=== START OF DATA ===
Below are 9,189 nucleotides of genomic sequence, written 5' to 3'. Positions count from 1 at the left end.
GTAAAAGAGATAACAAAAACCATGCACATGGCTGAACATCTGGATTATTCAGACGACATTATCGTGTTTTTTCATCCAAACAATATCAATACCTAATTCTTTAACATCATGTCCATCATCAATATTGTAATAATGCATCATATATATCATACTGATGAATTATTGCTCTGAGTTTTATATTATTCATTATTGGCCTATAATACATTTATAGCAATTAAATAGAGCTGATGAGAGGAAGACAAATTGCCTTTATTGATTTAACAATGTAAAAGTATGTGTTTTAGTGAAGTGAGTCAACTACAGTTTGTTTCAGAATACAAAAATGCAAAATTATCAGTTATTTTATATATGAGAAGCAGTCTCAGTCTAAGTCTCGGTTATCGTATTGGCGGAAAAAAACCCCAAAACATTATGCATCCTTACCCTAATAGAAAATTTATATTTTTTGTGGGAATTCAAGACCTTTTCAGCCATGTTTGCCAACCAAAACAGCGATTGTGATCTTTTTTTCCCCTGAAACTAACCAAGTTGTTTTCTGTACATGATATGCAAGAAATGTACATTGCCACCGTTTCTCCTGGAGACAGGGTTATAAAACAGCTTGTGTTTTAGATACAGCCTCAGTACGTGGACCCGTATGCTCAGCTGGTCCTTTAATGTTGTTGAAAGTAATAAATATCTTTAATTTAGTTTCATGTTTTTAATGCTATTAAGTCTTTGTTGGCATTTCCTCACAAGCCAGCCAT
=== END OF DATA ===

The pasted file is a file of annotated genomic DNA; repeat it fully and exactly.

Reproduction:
Below are 9,189 nucleotides of genomic sequence, written 5' to 3'. Positions count from 1 at the left end.
GTAAAAGAGATAACAAAAACCATGCACATGGCTGAACATCTGGATTATTCAGACGACATTATCGTGTTTTTTCATCCAAACAATATCAATACCTAATTCTTTAACATCATGTCCATCATCAATATTGTAATAATGCATCATATATATCATACTGATGAATTATTGCTCTGAGTTTTATATTATTCATTATTGGCCTATAATACATTTATAGCAATTAAATAGAGCTGATGAGAGGAAGACAAATTGCCTTTATTGATTTAACAATGTAAAAGTATGTGTTTTAGTGAAGTGAGTCAACTACAGTTTGTTTCAGAATACAAAAATGCAAAATTATCAGTTATTTTATATATGAGAAGCAGTCTCAGTCTAAGTCTCGGTTATCGTATTGGCGGAAAAAAACCCCAAAACATTATGCATCCTTACCCTAATAGAAAATTTATATTTTTTGTGGGAATTCAAGACCTTTTCAGCCATGTTTGCCAACCAAAACAGCGATTGTGATCTTTTTTTCCCCTGAAACTAACCAAGTTGTTTTCTGTACATGATATGCAAGAAATGTACATTGCCACCGTTTCTCCTGGAGACAGGGTTATAAAACAGCTTGTGTTTTAGATACAGCCTCAGTACGTGGACCCGTATGCTCAGCTGGTCCTTTAATGTTGTTGAAAGTAATAAATATCTTTAATTTAGTTTCATGTTTTTAATGCTATTAAGTCTTTGTTGGCATTTCCTCACAAGCCAGCCAT